Cummings said the subpoena issued to Gore was adopted on a bipartisan basis and that there was no privilege asserted by the White House or Justice Department that would preclude him from appearing.

"This is a massive, unprecedented, and growing pattern of obstruction," Cummings said, warning the federal employees to "think very carefully about their own legal interests" in refusing to comply with the panel's requests.

 

 

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Yes, I saw that report of the Fox News opinion contributor in the Guardian this morning. Curiously, no mention yet on either NYT, slate or lawfareblog. Are they still trying to figure out how Murdoch could have approved this?

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They're likely just following longstanding policies of not giving that outlet, a regular purveyor of lies and disinformation, air.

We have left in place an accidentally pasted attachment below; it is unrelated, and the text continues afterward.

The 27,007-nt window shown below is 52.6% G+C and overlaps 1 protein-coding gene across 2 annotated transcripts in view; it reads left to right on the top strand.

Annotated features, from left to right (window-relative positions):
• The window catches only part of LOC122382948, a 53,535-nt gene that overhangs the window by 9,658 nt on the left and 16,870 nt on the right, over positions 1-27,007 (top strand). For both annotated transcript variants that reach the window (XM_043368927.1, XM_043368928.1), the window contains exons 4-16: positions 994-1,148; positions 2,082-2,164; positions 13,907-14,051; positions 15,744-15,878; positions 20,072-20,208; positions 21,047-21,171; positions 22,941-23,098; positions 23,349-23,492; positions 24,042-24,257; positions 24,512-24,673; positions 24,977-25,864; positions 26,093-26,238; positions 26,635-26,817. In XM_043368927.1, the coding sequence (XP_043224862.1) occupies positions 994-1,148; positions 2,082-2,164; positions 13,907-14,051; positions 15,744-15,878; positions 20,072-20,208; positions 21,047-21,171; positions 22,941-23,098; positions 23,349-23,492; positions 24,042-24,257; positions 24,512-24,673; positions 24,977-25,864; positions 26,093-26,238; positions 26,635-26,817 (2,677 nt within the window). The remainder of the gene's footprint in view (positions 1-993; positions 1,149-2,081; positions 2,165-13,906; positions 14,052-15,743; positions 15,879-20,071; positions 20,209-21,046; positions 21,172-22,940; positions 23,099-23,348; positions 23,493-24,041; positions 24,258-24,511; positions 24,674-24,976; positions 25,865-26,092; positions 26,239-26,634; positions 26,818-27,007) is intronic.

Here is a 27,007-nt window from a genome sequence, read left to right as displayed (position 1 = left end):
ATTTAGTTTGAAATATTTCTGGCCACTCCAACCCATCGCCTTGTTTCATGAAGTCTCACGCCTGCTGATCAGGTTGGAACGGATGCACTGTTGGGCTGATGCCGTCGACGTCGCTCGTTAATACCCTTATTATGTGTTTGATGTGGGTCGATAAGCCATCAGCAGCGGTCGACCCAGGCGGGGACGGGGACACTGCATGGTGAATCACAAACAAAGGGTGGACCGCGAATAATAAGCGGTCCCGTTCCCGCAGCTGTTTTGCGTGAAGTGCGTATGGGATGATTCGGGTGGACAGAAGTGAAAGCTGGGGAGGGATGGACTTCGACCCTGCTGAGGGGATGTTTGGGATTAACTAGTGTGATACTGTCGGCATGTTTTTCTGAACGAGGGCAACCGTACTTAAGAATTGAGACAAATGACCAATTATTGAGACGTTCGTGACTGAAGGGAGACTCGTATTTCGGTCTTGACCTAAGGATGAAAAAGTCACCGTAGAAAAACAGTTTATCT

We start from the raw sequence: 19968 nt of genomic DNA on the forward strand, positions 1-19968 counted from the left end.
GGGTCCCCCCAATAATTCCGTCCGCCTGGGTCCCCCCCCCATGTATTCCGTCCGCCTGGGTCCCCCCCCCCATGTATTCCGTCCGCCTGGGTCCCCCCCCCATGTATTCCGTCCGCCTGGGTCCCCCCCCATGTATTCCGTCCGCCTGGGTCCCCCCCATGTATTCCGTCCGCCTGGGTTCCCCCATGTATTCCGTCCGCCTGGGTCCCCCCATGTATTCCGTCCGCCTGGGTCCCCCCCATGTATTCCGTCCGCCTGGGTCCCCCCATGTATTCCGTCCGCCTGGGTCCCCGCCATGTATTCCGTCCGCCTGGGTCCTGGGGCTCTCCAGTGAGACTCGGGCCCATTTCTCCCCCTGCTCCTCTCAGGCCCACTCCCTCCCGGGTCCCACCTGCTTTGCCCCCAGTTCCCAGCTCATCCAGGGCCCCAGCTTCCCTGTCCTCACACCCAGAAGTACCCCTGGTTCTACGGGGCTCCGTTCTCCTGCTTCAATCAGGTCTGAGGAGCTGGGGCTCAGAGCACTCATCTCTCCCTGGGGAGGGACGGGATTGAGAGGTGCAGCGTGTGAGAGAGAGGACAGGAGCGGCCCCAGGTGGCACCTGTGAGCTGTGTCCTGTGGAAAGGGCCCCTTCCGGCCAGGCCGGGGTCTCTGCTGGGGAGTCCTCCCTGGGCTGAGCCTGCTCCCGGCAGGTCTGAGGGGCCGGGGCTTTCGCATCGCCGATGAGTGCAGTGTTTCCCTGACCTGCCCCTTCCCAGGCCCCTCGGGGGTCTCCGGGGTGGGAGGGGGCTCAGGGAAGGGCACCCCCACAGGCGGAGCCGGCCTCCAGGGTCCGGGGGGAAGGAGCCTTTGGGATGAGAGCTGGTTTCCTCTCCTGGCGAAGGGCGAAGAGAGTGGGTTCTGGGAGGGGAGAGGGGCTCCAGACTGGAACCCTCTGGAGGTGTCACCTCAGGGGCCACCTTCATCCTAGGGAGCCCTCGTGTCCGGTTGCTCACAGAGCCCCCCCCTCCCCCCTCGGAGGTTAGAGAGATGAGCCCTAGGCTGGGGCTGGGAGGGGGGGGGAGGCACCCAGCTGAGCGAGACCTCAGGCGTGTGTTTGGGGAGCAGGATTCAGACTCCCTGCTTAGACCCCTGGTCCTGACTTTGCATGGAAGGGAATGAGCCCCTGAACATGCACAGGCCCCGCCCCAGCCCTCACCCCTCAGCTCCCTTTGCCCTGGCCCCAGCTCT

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Trump withdraws from UN Arms Trade Treaty

 

 

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Donald Trump’s decision to pull the United States from the United Nations Arms Trade Treaty could lead the country into future foreign wars and exacerbate the immigration crisis at the southern border with Mexico, critics have claimed.

Speaking at the annual convention of the National Rifle Association (NRA) in Indianapolis, the president said he was withdrawing US support from the accord because it gave a degree of US sovereignty to other countries.

But some critics decried the move, saying it would create more problems, rather than solve them.

“If you look at it downstream, I think it creates real risk that the we are drawn into conflicts that are filled with guns manufactured and sold in the United States to these entities,” Kris Brown, the president of the national gun safety group Brady, told The Independent.

Ms Brown explained the UN Arms Trade Treaty was designed to forbid the sale of firearms to dangerous foreign actors and human rights abusers, and that the deal was supported by 100 countries across the world, including America’s European allies.